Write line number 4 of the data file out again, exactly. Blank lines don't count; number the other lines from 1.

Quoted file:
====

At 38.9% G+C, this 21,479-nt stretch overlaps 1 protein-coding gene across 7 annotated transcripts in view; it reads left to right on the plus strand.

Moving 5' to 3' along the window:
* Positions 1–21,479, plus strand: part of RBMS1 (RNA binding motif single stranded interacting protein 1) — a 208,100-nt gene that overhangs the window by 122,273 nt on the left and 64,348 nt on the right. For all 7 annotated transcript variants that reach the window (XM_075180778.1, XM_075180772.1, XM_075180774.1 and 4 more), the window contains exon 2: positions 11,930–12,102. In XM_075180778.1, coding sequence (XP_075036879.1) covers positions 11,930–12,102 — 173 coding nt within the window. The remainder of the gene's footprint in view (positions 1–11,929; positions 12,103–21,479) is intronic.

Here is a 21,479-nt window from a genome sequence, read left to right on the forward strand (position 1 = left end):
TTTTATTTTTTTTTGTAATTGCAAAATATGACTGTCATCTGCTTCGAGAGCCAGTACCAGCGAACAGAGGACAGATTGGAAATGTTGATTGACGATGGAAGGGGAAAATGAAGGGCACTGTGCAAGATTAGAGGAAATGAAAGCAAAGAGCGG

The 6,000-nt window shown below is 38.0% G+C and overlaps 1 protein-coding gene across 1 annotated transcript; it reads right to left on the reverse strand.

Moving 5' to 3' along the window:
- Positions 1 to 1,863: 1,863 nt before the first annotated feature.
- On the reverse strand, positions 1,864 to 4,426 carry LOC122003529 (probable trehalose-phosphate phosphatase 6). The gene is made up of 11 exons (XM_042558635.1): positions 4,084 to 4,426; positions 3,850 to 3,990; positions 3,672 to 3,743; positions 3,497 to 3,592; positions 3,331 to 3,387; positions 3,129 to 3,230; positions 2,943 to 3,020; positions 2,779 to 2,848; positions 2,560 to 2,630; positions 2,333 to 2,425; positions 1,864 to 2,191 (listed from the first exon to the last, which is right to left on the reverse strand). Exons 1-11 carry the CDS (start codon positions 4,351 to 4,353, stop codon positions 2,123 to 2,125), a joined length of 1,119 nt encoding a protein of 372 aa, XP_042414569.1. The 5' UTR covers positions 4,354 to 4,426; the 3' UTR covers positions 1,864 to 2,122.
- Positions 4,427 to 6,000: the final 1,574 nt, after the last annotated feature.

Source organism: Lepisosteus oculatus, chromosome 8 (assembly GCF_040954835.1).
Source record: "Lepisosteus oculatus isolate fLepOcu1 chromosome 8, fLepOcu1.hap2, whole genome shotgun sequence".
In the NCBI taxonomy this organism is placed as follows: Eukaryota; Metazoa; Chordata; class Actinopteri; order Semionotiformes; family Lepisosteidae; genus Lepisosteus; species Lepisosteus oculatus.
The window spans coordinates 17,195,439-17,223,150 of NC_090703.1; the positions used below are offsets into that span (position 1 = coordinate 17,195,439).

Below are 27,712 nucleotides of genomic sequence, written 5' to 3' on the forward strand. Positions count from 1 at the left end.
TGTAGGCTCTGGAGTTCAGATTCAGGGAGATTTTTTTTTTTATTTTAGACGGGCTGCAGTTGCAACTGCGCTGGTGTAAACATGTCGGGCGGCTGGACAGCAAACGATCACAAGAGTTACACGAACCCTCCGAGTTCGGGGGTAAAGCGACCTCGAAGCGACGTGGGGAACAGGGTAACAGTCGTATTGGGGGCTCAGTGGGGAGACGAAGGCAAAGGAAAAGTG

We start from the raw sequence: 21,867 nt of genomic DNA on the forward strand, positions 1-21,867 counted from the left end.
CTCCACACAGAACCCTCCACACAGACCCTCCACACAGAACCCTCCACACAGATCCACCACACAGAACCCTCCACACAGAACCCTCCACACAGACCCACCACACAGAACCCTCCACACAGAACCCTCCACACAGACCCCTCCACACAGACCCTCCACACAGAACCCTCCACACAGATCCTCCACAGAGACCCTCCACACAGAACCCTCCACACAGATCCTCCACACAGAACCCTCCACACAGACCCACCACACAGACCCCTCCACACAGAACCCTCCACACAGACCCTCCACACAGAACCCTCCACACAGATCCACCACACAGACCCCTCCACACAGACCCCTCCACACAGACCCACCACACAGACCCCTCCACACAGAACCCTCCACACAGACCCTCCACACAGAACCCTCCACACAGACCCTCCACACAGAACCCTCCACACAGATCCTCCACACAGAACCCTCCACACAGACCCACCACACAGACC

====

Here is a 21,479-nt window from a genome sequence, read left to right on the forward strand (position 1 = left end):